For Immediate Release: July 24, 2009
Washington, DC Just one day after it released a report finding that U.S. federal courts are the best venue for handling complex terrorism cases, Human Rights First is urging the House Armed Services Committee to abandon the use of military commissions to prosecute suspected terrorists, warning that the system is at odds with the Constitution, the laws of war, and American values. The call came today as the full committee conducted a hearing on reforming the Military Commissions Act of 2006 and detainee policy.
“Politicians have spent eight years trying to reinvent the wheel when it comes to prosecuting terrorism and that approach has failed miserably. This report makes clear that the best way forward is to rely on our existing legal system. Its track record of successfully prosecuting criminals, safeguarding national security, and addressing the complex legal issues of our time is unmatched,” said Elisa Massimino, Human Rights First’s Chief Executive Officer.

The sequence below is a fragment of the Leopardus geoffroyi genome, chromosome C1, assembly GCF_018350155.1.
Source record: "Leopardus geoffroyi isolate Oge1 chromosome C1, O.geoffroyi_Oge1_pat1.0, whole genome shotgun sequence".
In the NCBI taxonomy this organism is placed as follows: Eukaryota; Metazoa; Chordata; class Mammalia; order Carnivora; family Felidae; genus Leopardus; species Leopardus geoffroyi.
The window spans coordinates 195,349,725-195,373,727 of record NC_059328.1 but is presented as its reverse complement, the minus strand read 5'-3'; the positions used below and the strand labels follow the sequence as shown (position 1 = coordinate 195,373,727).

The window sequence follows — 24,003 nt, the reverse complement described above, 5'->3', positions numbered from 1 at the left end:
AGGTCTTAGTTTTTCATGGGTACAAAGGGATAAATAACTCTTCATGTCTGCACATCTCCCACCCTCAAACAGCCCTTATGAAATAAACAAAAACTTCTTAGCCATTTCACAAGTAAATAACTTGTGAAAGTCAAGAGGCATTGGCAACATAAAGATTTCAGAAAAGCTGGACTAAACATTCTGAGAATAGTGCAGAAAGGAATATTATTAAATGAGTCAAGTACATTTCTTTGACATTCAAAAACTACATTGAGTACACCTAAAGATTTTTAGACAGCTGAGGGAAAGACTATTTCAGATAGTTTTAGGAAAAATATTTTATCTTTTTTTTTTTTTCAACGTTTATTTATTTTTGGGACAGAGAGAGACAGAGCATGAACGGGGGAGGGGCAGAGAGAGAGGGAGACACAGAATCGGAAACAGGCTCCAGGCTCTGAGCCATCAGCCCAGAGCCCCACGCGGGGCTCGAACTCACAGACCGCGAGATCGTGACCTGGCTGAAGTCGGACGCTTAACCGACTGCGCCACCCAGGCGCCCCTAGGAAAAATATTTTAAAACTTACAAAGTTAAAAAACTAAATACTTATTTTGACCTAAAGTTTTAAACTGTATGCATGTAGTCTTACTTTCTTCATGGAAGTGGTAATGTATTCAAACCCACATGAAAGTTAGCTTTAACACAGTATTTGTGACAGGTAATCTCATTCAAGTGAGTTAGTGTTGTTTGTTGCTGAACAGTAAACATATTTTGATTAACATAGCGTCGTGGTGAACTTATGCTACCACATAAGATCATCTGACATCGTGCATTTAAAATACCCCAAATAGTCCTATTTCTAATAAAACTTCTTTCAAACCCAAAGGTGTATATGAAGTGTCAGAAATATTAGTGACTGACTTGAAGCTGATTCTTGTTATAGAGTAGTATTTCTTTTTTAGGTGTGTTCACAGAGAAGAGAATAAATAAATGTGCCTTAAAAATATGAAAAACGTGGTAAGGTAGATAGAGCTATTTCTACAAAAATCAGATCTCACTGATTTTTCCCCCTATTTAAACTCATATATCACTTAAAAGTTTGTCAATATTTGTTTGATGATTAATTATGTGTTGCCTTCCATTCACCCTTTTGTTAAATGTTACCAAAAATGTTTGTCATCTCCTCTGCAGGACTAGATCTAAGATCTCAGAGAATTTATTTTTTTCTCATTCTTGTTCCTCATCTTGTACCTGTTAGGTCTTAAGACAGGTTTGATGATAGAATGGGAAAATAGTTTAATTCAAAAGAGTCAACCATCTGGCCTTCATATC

Yesterday, Human Rights First released In Pursuit of Justice: Prosecuting Terrorism Cases in the Federal Court – 2009 Update and Recent Developments, a report that challenges the arguments of those who favor new, un-tested legal regimes for terrorism suspects such as